Money Can’t Buy Happiness, or Can It?

Money Can't Buy Happiness

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Have you ever heard someone say money can’t buy happiness? Are they right? What does that phrase even mean?

Well, in layman’s terms, it’s an adage that happiness doesn’t come from material possessions like an expensive car but instead from things money can’t buy, such as true friends and genuine love.

It’s the idea that aside from being able to pay your bills and provide for your family, more money doesn’t equal more happiness.

But is it true? Does it just depend on who you ask? Someone struggling to make ends meet may mock the idea that money can’t buy happiness, while others may agree. So, who’s right?

In this article, we’ll discuss both sides of the debate by looking at the reasons money can and can’t buy happiness and examining the research. We’ll also answer frequently asked questions about money, happiness, and much more.

Can Money Actually Buy Happiness?

Even with research and countless studies on this topic, there is no clear answer if money can actually buy happiness. The most annoying but accurate answer is that it depends.

For instance, can money buy someone happiness who is struggling to put food on the table and can’t keep the lights on? Sure it can.

Can more money buy someone happiness who already has a big bank balance but no real friends, low self-worth, and a poor mindset? Well, not exactly.

That said, you may have to answer the question for yourself. Think about times in your life when you were the happiest and consider what they resulted from.

Were they a result of spending time with your loved ones, pursuing something meaningful, helping others, etc.? Or were they a result of buying that new car, an expensive watch, or other material possessions?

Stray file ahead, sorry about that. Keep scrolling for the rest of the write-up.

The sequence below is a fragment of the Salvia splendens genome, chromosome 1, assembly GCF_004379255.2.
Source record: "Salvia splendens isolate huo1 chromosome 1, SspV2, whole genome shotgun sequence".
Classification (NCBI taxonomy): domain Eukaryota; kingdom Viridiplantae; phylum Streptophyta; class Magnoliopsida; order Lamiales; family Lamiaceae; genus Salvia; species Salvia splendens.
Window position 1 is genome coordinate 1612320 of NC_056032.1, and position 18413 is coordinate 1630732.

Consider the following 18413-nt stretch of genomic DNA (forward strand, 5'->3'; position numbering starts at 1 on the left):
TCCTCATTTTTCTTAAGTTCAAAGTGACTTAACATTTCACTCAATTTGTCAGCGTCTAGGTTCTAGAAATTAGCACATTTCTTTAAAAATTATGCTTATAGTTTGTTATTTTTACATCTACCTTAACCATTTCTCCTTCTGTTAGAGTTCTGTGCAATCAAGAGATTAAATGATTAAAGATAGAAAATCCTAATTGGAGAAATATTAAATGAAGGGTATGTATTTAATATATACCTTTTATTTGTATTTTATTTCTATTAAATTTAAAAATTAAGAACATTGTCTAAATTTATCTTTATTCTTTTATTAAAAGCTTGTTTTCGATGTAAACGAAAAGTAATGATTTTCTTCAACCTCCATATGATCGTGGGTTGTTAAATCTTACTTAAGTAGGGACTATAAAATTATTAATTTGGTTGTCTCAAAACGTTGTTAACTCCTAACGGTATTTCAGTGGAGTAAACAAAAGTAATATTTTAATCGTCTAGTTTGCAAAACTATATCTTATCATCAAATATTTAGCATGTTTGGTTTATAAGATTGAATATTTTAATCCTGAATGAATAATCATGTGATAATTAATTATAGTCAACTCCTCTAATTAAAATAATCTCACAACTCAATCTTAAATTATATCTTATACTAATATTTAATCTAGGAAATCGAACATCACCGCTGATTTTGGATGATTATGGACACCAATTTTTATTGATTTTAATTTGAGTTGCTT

Asking yourself this question may give you just the answer you’re looking for.

Whatever your conclusion is, let’s now discuss some reasons money won’t buy you happiness. We’ll then follow them up with some reasons it will.

Why Money Can’t Buy Happiness

While material possessions may bring you temporary joy, they don’t provide long-lasting happiness. So, before you put money above all else, check out these 11 reasons why money can’t buy happiness:

1. Money Can’t Buy Mental or Physical Health

While money may allow you to afford a gym membership and better food, it can only go so far, especially if you’re not prioritizing it.

Even if you’re one of the wealthiest people in the world (i.e., Steve Jobs), you can’t buy good health. In fact, studies have found that many wealthy people in rich countries are in poor health.

This is mainly due to neglecting their health in the pursuit of money, which is never a wise idea. The money they earn will never make up for their lack of living a healthy lifestyle.

Even if you use one of the apps that pay you to walk, you should always take care of your health! If you’re not healthy, you’re less likely to be happy.

2. Money Can’t Buy You Fulfillment

Money can’t buy fulfillment, meaning, or purpose in our lives, no matter how much we’re willing to pay. In fact, some of the most unfulfilled people are rich.